This is the latest in a series of blogs from the teacher cohort.
By Brett Slezak
Although the young people of our nation have a long amazing history of leading change in our country, in the past month youth voice has been re-jettisoned into the spotlight and schools are re-learning how to define and support youth voice. Maybe it has been the past 20 years of a narrowing focus on standardized testing that has left schools complacent in thinking about how to handle student voice. Maybe it’s due to a relatively long time period of events that haven’t compelled students to activism. Maybe it is a combination of a lot of things that have left schools wondering about how to support all of their students’ voices. However, what we are currently seeing in the media is centered solely around protesting, marching, 1st Amendment rights, and headlines meant to grab attention. While there is no doubt that these are important parts of student voice and pose serious challenges for school to tackle, it is important to understand that student voice is confined to only student protests. A true culture of youth voice doesn’t normally just grab headlines; it's a school culture that allows students to engage in the world on their own terms.
In our work in the Fluency Project, we have spent a lot of time dissecting and reconstructing what student voice is and how it plays out in schools. Spend some time in any school building and you’ll see examples of student voice everywhere, from Kindergarteners expressing themselves through “Who I Am” projects hanging on the walls, to student council elections at the high school, to digital portfolios that let students share their work with teachers, classmates and parents. These are the types of things that we expect to see in schools that elevate student voice. However, creating the right student voice culture in K-12 schools is about more than just providing outlets to display work. Fostering student voice is more about actively bringing students into a process and then giving real weight and value to their ideas and thoughts. Often you will hear that student voice is “giving kids a seat at the table,” which I agree, is part of student voice, but usually just giving students a seat at the table ends in one of two ways:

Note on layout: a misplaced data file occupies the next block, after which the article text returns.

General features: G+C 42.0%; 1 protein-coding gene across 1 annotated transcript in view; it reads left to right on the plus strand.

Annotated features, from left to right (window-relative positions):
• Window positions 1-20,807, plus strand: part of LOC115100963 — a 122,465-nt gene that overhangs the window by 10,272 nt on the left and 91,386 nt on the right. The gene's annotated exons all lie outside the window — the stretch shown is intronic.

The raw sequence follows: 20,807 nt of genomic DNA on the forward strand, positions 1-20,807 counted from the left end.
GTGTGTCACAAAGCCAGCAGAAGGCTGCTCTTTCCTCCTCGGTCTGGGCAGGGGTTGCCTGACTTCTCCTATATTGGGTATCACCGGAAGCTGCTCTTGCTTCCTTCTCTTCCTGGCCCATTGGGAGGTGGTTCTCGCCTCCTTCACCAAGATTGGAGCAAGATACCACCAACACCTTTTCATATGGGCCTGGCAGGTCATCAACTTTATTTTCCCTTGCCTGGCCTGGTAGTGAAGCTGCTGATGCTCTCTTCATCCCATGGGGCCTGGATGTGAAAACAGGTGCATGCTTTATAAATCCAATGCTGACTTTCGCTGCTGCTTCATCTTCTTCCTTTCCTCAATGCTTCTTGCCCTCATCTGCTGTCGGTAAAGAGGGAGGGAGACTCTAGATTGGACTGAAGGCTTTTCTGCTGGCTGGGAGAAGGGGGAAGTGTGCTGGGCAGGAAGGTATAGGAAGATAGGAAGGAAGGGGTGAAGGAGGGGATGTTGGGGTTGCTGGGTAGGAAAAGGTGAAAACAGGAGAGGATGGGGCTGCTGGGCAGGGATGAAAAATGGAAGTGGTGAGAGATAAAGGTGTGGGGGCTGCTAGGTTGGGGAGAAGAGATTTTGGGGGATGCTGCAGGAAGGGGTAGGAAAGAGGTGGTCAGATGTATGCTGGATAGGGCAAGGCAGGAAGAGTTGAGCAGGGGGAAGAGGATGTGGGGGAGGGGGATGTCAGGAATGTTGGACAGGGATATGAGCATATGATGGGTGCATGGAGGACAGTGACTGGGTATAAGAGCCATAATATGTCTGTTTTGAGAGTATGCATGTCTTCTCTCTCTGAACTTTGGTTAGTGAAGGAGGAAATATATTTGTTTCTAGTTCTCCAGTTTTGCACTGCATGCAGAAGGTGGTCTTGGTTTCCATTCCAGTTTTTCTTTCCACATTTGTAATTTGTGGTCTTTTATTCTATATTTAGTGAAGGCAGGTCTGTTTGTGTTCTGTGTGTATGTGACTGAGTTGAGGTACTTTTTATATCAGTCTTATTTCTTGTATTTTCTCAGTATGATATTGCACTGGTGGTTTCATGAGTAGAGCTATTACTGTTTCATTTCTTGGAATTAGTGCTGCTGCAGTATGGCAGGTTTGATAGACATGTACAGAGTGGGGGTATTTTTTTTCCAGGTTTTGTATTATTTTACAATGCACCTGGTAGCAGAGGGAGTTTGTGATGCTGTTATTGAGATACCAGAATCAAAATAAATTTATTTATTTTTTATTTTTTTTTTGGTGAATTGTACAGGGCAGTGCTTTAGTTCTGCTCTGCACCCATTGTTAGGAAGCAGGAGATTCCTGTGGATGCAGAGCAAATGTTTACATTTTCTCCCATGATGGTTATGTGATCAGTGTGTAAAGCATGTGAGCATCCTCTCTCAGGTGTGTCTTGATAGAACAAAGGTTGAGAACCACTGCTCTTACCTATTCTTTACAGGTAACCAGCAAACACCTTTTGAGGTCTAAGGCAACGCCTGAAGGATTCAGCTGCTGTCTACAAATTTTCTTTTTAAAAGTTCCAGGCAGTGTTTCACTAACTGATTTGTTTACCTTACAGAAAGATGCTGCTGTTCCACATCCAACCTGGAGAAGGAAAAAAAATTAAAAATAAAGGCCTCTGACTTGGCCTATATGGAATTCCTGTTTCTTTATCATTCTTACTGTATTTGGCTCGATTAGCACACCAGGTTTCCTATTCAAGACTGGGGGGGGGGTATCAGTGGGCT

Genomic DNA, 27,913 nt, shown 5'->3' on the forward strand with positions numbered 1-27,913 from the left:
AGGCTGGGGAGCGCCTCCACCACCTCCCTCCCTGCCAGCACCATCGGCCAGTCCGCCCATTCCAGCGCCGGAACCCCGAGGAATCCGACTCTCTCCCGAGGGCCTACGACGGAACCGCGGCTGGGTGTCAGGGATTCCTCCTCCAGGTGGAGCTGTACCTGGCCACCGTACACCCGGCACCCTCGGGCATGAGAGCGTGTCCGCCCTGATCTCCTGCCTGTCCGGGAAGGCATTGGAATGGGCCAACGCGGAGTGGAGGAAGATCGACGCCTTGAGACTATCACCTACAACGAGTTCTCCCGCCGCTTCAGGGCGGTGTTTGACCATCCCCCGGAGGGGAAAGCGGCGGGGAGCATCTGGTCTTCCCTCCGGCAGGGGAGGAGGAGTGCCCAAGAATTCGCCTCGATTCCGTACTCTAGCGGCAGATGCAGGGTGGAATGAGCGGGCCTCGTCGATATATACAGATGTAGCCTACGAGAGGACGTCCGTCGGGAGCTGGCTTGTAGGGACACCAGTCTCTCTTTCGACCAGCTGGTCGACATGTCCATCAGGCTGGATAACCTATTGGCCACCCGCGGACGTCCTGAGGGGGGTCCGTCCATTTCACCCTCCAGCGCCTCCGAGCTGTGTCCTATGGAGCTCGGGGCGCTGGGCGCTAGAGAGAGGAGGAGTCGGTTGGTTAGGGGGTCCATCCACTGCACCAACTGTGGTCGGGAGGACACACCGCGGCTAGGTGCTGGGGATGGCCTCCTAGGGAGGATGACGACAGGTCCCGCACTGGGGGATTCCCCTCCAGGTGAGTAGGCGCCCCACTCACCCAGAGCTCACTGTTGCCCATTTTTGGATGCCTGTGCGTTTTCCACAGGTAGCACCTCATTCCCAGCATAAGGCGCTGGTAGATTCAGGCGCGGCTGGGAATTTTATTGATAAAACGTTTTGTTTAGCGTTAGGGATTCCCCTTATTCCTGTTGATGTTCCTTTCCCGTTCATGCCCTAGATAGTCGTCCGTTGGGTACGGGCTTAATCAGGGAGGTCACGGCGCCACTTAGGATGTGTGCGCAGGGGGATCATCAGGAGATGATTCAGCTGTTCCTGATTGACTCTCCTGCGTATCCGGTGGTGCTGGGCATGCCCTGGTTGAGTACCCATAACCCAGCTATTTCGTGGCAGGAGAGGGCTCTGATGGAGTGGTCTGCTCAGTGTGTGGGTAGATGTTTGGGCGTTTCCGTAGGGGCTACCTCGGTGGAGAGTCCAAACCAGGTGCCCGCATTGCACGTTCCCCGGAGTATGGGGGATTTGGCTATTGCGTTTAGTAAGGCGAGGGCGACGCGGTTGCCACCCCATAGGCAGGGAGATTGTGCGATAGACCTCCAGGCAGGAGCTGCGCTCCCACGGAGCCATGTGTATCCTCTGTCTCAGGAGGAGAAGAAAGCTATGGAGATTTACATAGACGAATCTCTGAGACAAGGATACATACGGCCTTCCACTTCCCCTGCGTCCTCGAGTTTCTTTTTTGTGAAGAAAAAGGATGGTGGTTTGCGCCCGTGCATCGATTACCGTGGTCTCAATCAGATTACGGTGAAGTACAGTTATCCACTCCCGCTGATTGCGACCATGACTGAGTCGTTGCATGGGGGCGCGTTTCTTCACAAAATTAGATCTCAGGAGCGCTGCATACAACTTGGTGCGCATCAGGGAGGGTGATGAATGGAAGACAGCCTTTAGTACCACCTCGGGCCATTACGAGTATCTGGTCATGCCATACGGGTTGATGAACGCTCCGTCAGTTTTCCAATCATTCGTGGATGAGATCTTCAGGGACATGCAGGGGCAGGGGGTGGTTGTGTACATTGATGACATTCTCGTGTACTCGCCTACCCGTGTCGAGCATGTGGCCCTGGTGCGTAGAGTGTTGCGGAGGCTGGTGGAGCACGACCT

Scenario 1: Students are asked to be part of a committee that is made up of teachers, students and administrators. There are lots of “focus group” type activities to capture thoughts and ideas. At the end of the process, the decision makers give great lip-service to the students about how insightful and wonderful they are. But the students’ voices are never given any real consideration, a decision was made before the committee was even formed, and the students (and even the teachers) are left feeling disenfranchised because it was clear their voice was not important in the final decision.
Scenario 2: Think about the same committee, but this time the teachers and administrators are so overly excited about their student involvement that they don’t give enough structure or support to help students refine and discover their own voice. While I would certainly rather have this happen than the first scenario, often times these projects are not as effective or impactful as they could have been, because the adults have completely removed themselves from the process and the students haven’t fully developed all their “voice” skills.
I believe that a school culture that truly values student voice is rooted somewhere in the middle of those two scenarios. It is a framework in which the school operates out of that gives real weight to student voice without being dismissive but also not being overly permissive. The most important part of all of this though is that students are supported in having their own ideas, and the adults in the building help students to refine their own voice in ways that are productive, appropriate and impactful. There are countless ways in which people can express their voice. It is our job as educators to help students understand who they are so they can make decisions on how they can express their own thoughts, their own solutions, and their own voice.
It is easy to go down the rabbit hole of all the different ways in which a 100 year old, assembly line, educational model is designed to repress student voice. I think it is healthier to ponder all of the places in a school today that can be used to elevate student voice. Immediately today, we can think differently about our instructional practices. We can provide more choices to students in their classes in how they engage in their work. We can let student inquiry drive the learning that takes place. We can involve students in the decisions that impact the building they learn in every day. We can ask students to design their own learning spaces with simple furniture rearrangements. We can give students real problems to solve and allow them to come up with real solutions. None of this costs a thing, except the adults in the building relinquishing the work of learning to the students.
So as we continue to see more youth protests, marches and students exercising their voice, I will continue to take interest in seeing how youth voice plays out in our country. But I can’t help think that people resort to protesting when they feel like there are no other option for their voices to be heard or valued. Maybe, just maybe, if we create a national school culture that truly values the voices of our students everyday, they wouldn’t have to feel the need to protest to be heard.